Practical Ruby Gems

Author: David Berube
Publisher: Apress, 2007
Pages: 271
ISBN: 978-1590598115
Aimed at: Ruby programmers
Rating: 3.5
Pros: Showcases some handy Gem packages
Cons: Limited scope
Reviewed by: Mike James

The most important thing to know is that this isn't a book about really good ideas in Ruby, as it well could be if it was about any other language. A Gem is a Ruby package - the Ruby equivalent of a Java Jar file. So basically this book is a brief introduction to getting and using Gems. The final chapter is about creating your own Gems. The bulk of the book of is a guide to some Gems that you can download and use in your own projects. What this means is that the book is valuable or rather might be valuable if you plan to use any of the Gems it describes. The problem is that most of the descriptions are fairly shallow and while they do augment the usually poor online documentation it is difficult to justify the cost of the book unless you are going to use more than one of its offerings.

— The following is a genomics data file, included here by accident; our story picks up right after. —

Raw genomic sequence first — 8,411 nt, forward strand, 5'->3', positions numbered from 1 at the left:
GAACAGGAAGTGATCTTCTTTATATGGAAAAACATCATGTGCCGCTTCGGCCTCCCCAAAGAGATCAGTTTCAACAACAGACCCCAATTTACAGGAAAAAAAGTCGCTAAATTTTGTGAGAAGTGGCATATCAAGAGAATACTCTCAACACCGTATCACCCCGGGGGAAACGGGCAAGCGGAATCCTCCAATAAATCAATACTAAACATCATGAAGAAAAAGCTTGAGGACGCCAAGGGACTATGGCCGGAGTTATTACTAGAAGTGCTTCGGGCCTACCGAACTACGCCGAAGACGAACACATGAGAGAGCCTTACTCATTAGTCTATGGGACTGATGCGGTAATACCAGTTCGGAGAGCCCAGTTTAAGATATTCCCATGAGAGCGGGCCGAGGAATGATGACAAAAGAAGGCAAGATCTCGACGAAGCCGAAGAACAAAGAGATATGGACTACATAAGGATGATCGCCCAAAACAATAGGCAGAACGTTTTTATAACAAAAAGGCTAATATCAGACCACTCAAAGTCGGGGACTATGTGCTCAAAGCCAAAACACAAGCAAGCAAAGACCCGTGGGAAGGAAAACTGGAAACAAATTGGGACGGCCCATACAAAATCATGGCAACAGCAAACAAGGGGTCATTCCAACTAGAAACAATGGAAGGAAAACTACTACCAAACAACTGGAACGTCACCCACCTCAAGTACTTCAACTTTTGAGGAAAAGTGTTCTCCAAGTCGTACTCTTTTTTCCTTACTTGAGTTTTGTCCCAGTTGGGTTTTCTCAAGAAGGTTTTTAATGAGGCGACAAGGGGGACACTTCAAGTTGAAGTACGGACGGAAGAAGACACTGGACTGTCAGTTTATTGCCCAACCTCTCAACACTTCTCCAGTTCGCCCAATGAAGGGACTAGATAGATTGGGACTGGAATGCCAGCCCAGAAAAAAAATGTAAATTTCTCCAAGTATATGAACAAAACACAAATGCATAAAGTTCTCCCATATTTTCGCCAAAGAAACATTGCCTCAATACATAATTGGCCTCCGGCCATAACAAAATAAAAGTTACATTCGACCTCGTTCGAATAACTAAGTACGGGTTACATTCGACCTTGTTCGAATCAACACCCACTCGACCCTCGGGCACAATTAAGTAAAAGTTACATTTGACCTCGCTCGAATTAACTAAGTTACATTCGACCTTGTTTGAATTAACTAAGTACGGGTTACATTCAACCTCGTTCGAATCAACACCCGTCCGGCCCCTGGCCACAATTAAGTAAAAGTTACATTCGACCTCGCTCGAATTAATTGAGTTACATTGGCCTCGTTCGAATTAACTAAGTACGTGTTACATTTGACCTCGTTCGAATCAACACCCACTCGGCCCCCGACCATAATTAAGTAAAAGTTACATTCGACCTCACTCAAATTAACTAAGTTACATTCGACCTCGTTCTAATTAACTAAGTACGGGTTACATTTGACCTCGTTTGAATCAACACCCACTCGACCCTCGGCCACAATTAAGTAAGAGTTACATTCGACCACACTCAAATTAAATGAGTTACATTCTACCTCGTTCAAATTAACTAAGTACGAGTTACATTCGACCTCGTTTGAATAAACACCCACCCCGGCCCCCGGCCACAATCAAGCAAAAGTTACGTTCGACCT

What the book does do is act as a catalogue and showcase for the easily available Gems and in this role it might well have a role in life. Not an essential Ruby book but it might be handy to have around.

<ASIN:0596516177>

<ASIN:1934356085>

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Bare Metal C

Author: Steve Oualline
Publisher: No Starch Press
Date: August 2022
Pages: 304
ISBN: 978-1718501621
Print: 1718501625
Kindle: B08YJB9BCF
Audience: C programmers
Rating: 3
Reviewer: Harry Fairhead
Bare metal C sounds exciting and very basic. Time to find out how the machine really works.



The Programmer's Brain (Manning)

Author: Dr. Felienne Hermans
Publisher: Manning
Date: September 2021
Pages: 256
ISBN: 978-1617298677
Print: 1617298670
Kindle: B09CQHBVQZ
Rating: 4
Reviewer: Mike James
Programmers have a brain - but what is it doing?


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Last Updated ( Saturday, 10 April 2010 )